In Jaipur, the capital of Rajasthan, for example, it is typical for the master weaver at the loom, to chant out rhythmically, the specific color to be woven at a precise moment. Harmonious sound and motion create a spiritual reverence akin to a religious ceremony.
The apparent effortless way in which the knots are formed is deceiving to the untrained eye.
Knots are tied individually by hand around two warp threads, followed by a flick of the hook knife to separate the trailing yarn. Despite appearances to the contrary, the forming of the knots is not arbitrary, the action is precise and exact.
A practiced, skilled master weaver can tie upwards of thirty knots per minute, although accuracy, rather than pace is the ultimate objective.
When seen in slow motion, it is easy to see why the formation of a single knot requires dexterity and concentration. However, because nimble fingers repeat the action correctly thousands of times, it is as much about feel as it is sight as the procedure becomes second nature.
Tying the knot to the rugs foundation is what differentiates hand-made carpets from any other type of rug.
Machine made rugs merely pass the thread through or glue it to the base. Moreover, they are “hand made” for reasons of necessity, as much as aesthetics. This may also explain the durability and longevity enjoyed by a hand knotted rug; the pile remaining intact until the foundation becomes worn through.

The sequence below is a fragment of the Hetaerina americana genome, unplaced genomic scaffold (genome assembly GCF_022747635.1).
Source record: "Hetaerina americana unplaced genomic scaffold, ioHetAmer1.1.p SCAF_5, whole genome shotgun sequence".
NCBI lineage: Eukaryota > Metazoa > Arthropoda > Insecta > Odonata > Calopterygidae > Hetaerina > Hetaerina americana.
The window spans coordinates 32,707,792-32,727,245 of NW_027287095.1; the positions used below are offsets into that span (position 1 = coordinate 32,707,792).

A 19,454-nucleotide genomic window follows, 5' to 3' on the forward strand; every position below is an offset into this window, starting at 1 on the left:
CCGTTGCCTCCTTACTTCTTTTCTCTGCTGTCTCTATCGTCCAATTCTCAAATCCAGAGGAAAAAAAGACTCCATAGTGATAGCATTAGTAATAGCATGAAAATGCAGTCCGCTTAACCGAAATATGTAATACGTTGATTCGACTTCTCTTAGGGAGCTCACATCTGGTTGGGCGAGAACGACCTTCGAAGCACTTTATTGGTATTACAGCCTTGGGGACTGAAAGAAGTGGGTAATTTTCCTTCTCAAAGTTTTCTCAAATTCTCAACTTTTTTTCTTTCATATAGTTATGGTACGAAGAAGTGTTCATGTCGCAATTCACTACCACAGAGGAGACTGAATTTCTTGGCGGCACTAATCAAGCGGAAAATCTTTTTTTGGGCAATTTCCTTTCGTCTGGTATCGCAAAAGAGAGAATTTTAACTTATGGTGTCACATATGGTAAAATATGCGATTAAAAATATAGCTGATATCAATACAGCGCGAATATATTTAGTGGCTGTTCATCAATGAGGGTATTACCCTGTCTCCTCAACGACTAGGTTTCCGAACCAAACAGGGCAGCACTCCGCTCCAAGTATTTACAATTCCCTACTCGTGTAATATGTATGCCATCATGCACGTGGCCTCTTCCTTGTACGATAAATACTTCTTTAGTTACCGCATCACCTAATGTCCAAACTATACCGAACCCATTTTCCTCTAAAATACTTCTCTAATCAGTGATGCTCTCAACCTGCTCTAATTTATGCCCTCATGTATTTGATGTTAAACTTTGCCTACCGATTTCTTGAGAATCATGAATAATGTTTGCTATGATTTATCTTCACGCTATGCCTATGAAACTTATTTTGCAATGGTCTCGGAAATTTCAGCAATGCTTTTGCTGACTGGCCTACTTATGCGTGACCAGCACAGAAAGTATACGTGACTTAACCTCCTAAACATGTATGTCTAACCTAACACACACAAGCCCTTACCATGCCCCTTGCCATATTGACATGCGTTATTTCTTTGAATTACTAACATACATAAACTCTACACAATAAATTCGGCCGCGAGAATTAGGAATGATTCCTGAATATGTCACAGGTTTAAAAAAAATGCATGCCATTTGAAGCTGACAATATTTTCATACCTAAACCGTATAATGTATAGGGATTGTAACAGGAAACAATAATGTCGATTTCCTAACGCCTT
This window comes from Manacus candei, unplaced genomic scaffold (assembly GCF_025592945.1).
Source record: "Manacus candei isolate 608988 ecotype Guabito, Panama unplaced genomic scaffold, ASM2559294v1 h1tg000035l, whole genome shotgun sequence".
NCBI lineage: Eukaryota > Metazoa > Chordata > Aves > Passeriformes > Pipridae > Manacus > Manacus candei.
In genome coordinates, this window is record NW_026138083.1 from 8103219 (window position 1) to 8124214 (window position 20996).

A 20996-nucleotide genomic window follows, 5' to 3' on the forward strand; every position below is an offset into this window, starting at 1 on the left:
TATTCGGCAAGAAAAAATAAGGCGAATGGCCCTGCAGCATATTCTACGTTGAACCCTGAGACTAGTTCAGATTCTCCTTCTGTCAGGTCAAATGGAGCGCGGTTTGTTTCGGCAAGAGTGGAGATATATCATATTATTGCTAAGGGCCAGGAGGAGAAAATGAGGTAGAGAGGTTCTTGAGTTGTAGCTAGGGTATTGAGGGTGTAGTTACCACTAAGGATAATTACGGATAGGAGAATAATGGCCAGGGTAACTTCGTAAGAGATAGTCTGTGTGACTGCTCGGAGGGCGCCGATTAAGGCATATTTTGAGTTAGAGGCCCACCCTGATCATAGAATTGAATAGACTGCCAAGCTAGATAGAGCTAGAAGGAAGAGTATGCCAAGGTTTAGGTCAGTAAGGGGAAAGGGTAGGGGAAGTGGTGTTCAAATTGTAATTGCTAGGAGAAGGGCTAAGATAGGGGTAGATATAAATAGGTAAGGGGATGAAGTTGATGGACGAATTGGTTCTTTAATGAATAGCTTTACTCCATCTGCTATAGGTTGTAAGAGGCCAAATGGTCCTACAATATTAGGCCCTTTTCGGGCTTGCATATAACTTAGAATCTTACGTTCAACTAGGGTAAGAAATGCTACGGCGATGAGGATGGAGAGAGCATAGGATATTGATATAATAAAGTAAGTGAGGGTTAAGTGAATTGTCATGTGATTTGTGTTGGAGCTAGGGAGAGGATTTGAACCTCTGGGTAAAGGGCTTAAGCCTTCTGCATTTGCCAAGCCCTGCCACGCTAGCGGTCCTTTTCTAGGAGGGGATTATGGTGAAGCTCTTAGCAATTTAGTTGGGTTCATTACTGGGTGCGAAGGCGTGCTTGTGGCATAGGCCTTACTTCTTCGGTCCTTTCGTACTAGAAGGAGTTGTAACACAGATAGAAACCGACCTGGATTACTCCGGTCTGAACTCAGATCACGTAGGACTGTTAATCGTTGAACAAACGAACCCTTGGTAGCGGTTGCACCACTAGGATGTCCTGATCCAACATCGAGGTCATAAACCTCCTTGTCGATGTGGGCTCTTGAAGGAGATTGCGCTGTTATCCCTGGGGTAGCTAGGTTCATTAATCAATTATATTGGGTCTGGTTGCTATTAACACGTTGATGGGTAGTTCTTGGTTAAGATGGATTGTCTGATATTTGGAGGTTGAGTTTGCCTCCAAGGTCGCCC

Man in all his wisdom, has yet to invent a machine that is able to tie a knot on a rug!
Between every row of knots, a weft string, usually made of either cotton or wool is horizontally threaded through alternate warp strings. Although its primary purpose is to keep the knots in place, the packing down of the knots row after row actually forms the direction of the pile. On a vertical loom, the pile always faces downwards.
The essential design of the carpet is carried in the pile. After several rows have been completed the excess wool is trimmed off and the creative cycle begins again.
Large quality rugs, often take considerable time to produce.
A 9 x 12 rug may take four weavers up to a year to complete.
More info on the weaving process coming soon in our next rug making journey blog post!